Prompt: go to dictionary.com, the word of the day is your writing prompt.
Summerize: (v) 1797 ‘to spend the summer’. From 1935 as ‘to prepare for summer’.
As the school year draws to a close, all I have been doing lately is organising and preparing for the summer, or to rephrase it according to the word of the day: I have been summerizing. I sit cross-legged on the floor surrounded by suitcases and boxes of possessions with Friends playing in the background, I just can’t help but reminisce about the ‘good old days’ when summerizing meant something completely different.
As a child, my six week holidays from school were crammed with playing as many games as possible and they would last from morning to sunset. On the rare occasion my mum would give in to me whining ‘just a bit longer’, I would join my friends and continue playing way past midnight. Like many others of my generation, I feel really blessed to have grown up in those sacred years before technology completely invaded our lives; my happiest memories are from the past.
I vividly remember the summer of 2001 when my brothers and I spent Every Single Day cooped up indoors trying to conquer the next level of Resident Evil or Sonic the Hedgehog or my all time favourite, Rayman Legends (I still play this and no I am not ashamed). Okay, maybe that one wasn’t a good example. But the summer of 2002 was a more active one, I spent every second day at our local park and developed quite the tan. One thing that remained constant in every summer was that I had a whole group of neighbours who were roughly my age and we were all the best of friends. Unlike the rest of our area we lived on a cul de sac so it was a very peaceful street and cars rarely drove past, making it all the more enjoyable to play our wide array of ball games: Kingy, Kerby (I was the reigning champion!), rounders, pittu garam, and every other game invented by 90’s babies!
The summer of 2003 was the one my parents were able to put aside their animosity and act like an ordinary family, attending weddings, going on road trips, and laughing at the beach. There was the summer my cousin and I climbed trees and rode bikes in our sharara trouser suits, and a later summer of climbing trees with a different purpose: to rescue my stranded kitten who loved to sit on a branch and cry until she was helped down. And even though I was gradually getting older and playing outside was no longer a priority, I still loved the summer vacations. My activities shifted each year: to brush up on my Urdu handwriting, to read more books, to dance more, to dress up in fancy clothes and makeup with my best friend, to record more home videos, to cherish each and every day…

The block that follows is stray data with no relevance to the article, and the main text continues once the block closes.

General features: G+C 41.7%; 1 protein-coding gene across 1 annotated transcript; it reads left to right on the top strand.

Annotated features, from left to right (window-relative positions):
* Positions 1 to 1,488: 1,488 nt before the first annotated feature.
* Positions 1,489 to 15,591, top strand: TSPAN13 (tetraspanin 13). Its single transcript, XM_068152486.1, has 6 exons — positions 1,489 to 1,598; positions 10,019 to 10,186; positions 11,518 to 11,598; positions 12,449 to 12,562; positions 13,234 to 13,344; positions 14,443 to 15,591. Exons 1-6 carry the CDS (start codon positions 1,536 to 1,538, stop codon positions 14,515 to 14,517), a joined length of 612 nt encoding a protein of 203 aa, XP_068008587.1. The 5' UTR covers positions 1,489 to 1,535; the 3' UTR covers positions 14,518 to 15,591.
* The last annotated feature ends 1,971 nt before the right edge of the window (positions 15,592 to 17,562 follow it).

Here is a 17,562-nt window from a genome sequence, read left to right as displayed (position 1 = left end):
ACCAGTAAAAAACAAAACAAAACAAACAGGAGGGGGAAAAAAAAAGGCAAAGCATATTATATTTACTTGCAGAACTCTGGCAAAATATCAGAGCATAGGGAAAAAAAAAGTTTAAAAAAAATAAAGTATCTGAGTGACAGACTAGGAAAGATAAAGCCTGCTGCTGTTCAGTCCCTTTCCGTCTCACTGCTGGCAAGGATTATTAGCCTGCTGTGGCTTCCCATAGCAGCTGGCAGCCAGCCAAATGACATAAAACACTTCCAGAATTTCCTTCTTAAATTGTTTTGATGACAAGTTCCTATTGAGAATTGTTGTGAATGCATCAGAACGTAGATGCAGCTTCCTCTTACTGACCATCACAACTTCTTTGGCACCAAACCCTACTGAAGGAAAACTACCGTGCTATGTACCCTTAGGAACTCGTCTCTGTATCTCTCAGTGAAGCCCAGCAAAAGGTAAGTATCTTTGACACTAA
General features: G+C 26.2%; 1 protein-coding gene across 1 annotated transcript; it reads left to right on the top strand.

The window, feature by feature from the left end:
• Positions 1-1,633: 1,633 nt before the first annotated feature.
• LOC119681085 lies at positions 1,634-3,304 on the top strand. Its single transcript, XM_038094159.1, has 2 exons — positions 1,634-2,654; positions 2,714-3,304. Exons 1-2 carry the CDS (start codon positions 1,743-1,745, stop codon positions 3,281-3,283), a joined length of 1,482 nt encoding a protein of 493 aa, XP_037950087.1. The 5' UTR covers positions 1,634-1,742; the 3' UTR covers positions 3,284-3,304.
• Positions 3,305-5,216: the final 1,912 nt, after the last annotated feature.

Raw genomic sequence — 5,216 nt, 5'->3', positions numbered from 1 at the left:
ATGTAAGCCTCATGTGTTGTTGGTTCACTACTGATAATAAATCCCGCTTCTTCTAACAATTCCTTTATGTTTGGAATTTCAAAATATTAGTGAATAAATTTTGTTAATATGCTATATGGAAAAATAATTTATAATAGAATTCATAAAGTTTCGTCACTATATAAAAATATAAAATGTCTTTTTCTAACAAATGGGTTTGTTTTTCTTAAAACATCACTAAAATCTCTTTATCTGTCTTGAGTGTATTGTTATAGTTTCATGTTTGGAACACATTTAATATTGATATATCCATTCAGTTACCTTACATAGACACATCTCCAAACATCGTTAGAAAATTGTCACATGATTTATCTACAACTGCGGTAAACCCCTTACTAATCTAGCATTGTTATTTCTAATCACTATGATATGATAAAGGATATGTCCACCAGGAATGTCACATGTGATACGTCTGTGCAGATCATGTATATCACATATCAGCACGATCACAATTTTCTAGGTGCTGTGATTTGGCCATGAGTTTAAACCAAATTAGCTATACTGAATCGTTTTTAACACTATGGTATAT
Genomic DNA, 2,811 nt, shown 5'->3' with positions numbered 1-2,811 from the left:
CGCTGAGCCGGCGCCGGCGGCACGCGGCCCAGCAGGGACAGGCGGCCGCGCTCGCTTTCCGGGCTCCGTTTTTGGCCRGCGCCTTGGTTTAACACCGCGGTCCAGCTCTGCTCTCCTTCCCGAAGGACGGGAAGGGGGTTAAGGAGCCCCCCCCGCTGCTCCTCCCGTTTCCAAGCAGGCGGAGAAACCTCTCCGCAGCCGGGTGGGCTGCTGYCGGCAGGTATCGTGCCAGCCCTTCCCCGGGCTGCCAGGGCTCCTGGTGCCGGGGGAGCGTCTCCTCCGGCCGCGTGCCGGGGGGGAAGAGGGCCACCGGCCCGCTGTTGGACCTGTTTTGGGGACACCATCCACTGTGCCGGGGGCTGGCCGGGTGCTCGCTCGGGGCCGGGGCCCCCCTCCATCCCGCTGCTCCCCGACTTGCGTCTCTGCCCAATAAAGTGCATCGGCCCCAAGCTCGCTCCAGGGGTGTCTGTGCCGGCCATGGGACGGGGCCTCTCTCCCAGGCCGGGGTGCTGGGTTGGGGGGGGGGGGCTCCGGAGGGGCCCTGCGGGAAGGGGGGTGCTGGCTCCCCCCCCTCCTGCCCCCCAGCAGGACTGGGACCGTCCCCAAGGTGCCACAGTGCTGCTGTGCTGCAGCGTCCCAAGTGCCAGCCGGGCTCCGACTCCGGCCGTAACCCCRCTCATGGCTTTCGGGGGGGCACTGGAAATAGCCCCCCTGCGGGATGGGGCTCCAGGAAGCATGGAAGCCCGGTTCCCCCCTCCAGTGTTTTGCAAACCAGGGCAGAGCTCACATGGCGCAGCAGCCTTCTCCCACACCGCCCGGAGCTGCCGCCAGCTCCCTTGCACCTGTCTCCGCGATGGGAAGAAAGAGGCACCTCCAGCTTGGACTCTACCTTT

I’m writing about this because now, as an adult, a great chunk of summerizing means sitting and decluttering the mass of ‘things’ I have accumulated over the previous academic year. I’m not talking about physical possessions because I’m not materialistic and my husband would vouch for me on this one, he says I’m the most low-maintenance wife there ever was. No. I’m talking about the clutter caused by technology. I’m talking about the blinking message that keeps coming up on my phone telling me the storage is full and I need to clear things to free up space. And the hundreds of USBs and portable hard drives I have invested in over the past 7 years of my teaching career, all of which simply make me more and more paranoid about losing my ‘hard work’. Don’t even get me started on the online spaces, google drive and one drive will just have to wait till I’m reborn before I can sort them out. So in order to maintain some sort of sanity and control over this clutter, my summerizing ritual involves clearing out the whole year’s media and documents.
I know, I know, I could just leave it and let the clutter file up but come September, I can’t face searching through countless files called ‘Y8 Lesson Tuesday Period 6’ at 1 in the morning simply because I must find that one particular lesson which I have to use the very next day. Pinterest teacher goals, not! On the plus side, every summer I take a trip down memory lane and relive the past: I come across photos that bring a smile to my face, home videos I’d forgotten all about and a flood of memories. Maybe this growing old malarkey isn’t so bad after all, maybe this hilariously worded non-apology from my 9-years-old-at-the-time brother perfectly sums up my feelings towards technology…